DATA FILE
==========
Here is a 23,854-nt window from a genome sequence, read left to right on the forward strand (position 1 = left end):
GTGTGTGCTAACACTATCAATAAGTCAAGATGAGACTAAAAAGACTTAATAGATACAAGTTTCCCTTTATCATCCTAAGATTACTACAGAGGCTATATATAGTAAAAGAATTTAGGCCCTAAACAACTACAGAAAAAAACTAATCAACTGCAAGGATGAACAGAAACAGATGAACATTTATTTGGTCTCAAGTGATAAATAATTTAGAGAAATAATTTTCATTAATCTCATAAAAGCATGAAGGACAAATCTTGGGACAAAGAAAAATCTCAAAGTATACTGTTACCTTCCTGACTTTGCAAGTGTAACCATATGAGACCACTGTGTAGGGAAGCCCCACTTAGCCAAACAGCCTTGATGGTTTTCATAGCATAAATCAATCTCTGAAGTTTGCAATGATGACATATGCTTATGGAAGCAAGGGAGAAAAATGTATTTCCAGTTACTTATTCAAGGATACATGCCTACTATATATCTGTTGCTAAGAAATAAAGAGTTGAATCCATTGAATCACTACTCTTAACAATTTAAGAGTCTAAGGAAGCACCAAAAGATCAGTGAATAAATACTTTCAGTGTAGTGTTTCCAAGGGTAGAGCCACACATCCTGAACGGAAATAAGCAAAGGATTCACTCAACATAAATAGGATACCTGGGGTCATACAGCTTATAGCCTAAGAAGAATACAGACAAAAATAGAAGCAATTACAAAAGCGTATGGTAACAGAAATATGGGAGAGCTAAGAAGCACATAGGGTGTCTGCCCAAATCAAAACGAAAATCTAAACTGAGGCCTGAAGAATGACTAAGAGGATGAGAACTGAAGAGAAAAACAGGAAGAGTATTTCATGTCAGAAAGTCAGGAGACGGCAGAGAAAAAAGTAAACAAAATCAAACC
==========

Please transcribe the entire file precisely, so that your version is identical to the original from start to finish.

Here is a 23,854-nt window from a genome sequence, read left to right on the forward strand (position 1 = left end):
GTGTGTGCTAACACTATCAATAAGTCAAGATGAGACTAAAAAGACTTAATAGATACAAGTTTCCCTTTATCATCCTAAGATTACTACAGAGGCTATATATAGTAAAAGAATTTAGGCCCTAAACAACTACAGAAAAAAACTAATCAACTGCAAGGATGAACAGAAACAGATGAACATTTATTTGGTCTCAAGTGATAAATAATTTAGAGAAATAATTTTCATTAATCTCATAAAAGCATGAAGGACAAATCTTGGGACAAAGAAAAATCTCAAAGTATACTGTTACCTTCCTGACTTTGCAAGTGTAACCATATGAGACCACTGTGTAGGGAAGCCCCACTTAGCCAAACAGCCTTGATGGTTTTCATAGCATAAATCAATCTCTGAAGTTTGCAATGATGACATATGCTTATGGAAGCAAGGGAGAAAAATGTATTTCCAGTTACTTATTCAAGGATACATGCCTACTATATATCTGTTGCTAAGAAATAAAGAGTTGAATCCATTGAATCACTACTCTTAACAATTTAAGAGTCTAAGGAAGCACCAAAAGATCAGTGAATAAATACTTTCAGTGTAGTGTTTCCAAGGGTAGAGCCACACATCCTGAACGGAAATAAGCAAAGGATTCACTCAACATAAATAGGATACCTGGGGTCATACAGCTTATAGCCTAAGAAGAATACAGACAAAAATAGAAGCAATTACAAAAGCGTATGGTAACAGAAATATGGGAGAGCTAAGAAGCACATAGGGTGTCTGCCCAAATCAAAACGAAAATCTAAACTGAGGCCTGAAGAATGACTAAGAGGATGAGAACTGAAGAGAAAAACAGGAAGAGTATTTCATGTCAGAAAGTCAGGAGACGGCAGAGAAAAAAGTAAACAAAATCAAACC